Third constraint (Monotonic) | $\frac{\partial \left(\frac{{S}_{P}}{{S}_{\pi}}\right)}{\partial \left(\frac{\Delta P}{\Delta \pi}\right)}\ge -\frac{\Delta {\pi}^{2}-\Delta \pi \Delta {\pi}_{\delta}}{\Delta {P}^{2}}$ | $\frac{\partial \left(\frac{{S}_{P}}{{S}_{\pi}}\right)}{\partial \left(\frac{\Delta P}{\Delta \pi}\right)}\ge -\frac{\Delta {\pi}^{2}+\Delta \pi \Delta {\pi}_{\delta}}{\Delta {P}^{2}}$ |

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## Share and Cite

**MDPI and ACS Style**

Chae, S.H.; Kim, J.H.
Theoretical Analysis of a Mathematical Relation between Driving Pressures in Membrane-Based Desalting Processes. *Membranes* **2021**, *11*, 220.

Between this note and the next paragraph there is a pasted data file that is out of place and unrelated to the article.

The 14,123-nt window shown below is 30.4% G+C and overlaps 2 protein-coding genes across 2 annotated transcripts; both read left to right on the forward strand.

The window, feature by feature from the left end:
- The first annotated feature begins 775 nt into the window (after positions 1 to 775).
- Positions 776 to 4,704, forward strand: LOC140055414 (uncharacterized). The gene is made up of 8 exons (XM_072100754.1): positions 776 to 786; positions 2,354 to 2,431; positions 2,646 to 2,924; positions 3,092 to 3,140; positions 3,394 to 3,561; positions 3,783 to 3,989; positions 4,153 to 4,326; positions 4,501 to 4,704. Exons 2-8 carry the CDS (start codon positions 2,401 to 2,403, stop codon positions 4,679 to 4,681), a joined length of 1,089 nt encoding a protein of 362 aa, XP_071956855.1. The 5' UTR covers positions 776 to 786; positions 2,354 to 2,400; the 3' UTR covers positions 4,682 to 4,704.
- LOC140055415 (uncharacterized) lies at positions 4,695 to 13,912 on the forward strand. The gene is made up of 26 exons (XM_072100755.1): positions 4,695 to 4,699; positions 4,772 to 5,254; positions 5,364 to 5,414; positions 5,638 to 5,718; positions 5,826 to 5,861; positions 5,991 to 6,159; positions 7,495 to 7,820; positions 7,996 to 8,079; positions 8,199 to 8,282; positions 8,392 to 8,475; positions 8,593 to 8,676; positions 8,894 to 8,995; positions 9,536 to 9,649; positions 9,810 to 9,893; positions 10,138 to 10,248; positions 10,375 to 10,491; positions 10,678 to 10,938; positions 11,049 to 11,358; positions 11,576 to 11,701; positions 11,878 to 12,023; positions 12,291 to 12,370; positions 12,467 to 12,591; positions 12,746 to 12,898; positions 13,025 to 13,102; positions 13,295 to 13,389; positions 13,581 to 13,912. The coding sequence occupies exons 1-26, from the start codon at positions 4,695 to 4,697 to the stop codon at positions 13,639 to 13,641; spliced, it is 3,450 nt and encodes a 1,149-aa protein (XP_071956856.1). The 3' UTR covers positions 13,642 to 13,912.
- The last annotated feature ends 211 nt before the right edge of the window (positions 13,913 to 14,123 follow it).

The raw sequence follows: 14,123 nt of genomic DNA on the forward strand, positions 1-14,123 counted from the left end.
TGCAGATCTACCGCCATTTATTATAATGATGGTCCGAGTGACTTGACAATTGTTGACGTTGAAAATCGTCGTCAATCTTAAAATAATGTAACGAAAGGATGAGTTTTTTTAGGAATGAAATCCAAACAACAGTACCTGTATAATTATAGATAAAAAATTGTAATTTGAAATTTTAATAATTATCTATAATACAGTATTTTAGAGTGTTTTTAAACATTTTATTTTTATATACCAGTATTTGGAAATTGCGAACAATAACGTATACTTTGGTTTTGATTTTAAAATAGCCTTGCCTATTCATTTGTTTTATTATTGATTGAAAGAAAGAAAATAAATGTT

https://doi.org/10.3390/membranes11030220

**AMA Style**

Chae SH, Kim JH.
Theoretical Analysis of a Mathematical Relation between Driving Pressures in Membrane-Based Desalting Processes. *Membranes*. 2021; 11(3):220.
https://doi.org/10.3390/membranes11030220

**Chicago/Turabian Style**

Chae, Sung Ho, and Joon Ha Kim.
2021. "Theoretical Analysis of a Mathematical Relation between Driving Pressures in Membrane-Based Desalting Processes" *Membranes* 11, no. 3: 220.
https://doi.org/10.3390/membranes11030220